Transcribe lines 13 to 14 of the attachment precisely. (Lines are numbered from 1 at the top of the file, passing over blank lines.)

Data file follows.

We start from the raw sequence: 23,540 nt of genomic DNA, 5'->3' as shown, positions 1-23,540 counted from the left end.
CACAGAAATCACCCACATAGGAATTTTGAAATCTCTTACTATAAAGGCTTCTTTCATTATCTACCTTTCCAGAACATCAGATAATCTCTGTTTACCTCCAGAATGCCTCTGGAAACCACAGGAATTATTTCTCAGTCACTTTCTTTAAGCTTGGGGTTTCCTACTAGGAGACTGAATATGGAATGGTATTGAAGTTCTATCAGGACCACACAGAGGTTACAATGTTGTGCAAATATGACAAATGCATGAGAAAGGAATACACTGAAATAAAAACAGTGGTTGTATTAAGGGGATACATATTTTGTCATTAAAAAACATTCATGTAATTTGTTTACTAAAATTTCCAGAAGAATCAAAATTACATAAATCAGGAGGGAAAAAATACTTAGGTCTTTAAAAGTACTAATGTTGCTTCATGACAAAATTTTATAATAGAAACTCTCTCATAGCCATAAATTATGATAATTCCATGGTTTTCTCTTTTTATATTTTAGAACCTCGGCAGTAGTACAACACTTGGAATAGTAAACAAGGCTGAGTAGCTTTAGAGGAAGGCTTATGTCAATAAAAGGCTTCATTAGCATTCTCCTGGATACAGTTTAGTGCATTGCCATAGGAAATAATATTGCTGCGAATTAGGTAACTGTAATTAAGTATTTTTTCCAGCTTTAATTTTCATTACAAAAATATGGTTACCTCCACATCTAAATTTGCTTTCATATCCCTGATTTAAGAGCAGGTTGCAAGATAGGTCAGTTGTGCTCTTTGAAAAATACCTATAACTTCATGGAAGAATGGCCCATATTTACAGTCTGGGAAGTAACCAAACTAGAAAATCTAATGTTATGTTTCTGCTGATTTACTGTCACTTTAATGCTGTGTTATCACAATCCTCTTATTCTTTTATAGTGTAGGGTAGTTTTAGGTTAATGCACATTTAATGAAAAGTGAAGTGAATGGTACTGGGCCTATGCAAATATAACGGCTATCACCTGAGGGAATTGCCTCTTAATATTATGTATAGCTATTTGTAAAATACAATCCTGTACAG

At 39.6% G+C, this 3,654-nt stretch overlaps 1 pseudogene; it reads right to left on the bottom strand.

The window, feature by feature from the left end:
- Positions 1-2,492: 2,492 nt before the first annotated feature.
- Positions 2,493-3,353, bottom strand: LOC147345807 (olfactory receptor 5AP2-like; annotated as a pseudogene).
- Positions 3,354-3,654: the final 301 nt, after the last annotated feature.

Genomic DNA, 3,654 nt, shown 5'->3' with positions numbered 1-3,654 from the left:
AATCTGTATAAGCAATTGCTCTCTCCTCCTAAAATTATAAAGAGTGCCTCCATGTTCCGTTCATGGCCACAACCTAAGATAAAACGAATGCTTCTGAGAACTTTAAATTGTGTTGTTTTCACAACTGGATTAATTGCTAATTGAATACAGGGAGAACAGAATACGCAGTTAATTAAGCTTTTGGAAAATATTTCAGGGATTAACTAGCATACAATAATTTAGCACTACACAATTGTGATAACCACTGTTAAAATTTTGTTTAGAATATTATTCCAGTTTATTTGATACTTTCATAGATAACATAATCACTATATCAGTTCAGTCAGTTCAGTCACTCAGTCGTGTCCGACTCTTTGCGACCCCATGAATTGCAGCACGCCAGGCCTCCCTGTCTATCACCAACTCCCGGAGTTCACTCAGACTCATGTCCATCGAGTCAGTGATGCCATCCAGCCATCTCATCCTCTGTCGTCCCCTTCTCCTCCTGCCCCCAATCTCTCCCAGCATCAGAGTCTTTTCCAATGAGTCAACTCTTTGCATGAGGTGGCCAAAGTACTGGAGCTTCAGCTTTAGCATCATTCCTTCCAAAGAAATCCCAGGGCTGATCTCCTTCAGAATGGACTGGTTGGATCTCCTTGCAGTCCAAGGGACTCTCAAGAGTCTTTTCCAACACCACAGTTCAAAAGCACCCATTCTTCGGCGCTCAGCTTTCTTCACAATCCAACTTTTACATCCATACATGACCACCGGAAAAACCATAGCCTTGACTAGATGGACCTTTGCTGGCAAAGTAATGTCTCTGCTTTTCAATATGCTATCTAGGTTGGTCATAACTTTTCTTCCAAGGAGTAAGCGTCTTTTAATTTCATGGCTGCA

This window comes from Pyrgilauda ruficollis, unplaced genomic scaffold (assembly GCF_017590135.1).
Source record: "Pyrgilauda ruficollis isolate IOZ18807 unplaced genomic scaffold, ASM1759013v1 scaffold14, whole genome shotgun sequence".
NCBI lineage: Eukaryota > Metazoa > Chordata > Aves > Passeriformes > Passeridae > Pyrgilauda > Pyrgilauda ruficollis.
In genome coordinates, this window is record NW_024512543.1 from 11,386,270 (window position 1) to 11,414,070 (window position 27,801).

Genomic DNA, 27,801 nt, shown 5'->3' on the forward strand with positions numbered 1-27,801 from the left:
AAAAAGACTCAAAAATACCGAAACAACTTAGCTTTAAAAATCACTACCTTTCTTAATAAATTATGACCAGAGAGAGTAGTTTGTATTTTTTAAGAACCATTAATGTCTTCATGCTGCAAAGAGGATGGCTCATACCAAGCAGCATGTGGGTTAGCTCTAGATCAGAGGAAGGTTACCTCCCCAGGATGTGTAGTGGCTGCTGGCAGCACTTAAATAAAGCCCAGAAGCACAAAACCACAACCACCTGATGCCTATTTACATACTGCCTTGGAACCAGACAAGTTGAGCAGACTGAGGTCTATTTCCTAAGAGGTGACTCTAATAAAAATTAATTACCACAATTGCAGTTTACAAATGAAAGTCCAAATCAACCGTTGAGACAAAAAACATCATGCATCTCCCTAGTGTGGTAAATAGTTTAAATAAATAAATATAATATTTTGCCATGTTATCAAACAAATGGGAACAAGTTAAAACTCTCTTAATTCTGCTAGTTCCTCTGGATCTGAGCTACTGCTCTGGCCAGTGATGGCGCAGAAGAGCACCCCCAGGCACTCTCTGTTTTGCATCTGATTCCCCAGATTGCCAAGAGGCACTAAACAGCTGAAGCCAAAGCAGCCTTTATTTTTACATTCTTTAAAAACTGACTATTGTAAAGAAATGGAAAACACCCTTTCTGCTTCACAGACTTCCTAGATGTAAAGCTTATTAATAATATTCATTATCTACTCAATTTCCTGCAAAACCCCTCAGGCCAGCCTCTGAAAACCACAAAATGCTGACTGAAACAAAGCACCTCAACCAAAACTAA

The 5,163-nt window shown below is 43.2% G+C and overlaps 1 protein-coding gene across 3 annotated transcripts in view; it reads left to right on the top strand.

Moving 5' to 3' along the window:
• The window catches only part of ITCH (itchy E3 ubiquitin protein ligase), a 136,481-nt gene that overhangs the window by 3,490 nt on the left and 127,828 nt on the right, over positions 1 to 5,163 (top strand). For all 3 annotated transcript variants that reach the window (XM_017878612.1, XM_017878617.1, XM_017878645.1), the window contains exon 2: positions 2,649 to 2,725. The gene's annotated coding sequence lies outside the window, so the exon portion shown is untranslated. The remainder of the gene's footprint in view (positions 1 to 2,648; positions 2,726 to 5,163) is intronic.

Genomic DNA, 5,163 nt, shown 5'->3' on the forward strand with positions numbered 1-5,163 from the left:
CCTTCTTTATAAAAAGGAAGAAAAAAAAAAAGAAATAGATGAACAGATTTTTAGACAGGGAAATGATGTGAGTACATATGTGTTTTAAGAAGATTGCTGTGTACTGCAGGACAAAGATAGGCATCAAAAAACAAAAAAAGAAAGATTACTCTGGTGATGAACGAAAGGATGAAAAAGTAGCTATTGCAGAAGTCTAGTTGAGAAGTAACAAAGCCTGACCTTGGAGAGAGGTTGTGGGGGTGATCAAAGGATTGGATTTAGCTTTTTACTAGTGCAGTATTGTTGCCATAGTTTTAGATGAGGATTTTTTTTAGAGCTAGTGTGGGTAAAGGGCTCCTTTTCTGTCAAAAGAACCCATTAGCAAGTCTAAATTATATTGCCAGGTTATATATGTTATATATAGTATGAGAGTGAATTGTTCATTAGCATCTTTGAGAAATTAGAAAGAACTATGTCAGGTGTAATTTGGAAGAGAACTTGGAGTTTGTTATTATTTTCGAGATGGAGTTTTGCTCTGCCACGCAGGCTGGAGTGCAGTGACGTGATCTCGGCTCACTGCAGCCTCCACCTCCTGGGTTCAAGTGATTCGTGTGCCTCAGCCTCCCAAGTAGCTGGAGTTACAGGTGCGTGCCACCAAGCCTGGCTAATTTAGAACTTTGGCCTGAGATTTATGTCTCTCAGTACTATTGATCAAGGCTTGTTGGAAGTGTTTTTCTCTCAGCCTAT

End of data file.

In genome coordinates, this window is record NW_024512543.1 from 11,386,270 (window position 1) to 11,414,070 (window position 27,801).

Genomic DNA, 27,801 nt, shown 5'->3' on the forward strand with positions numbered 1-27,801 from the left: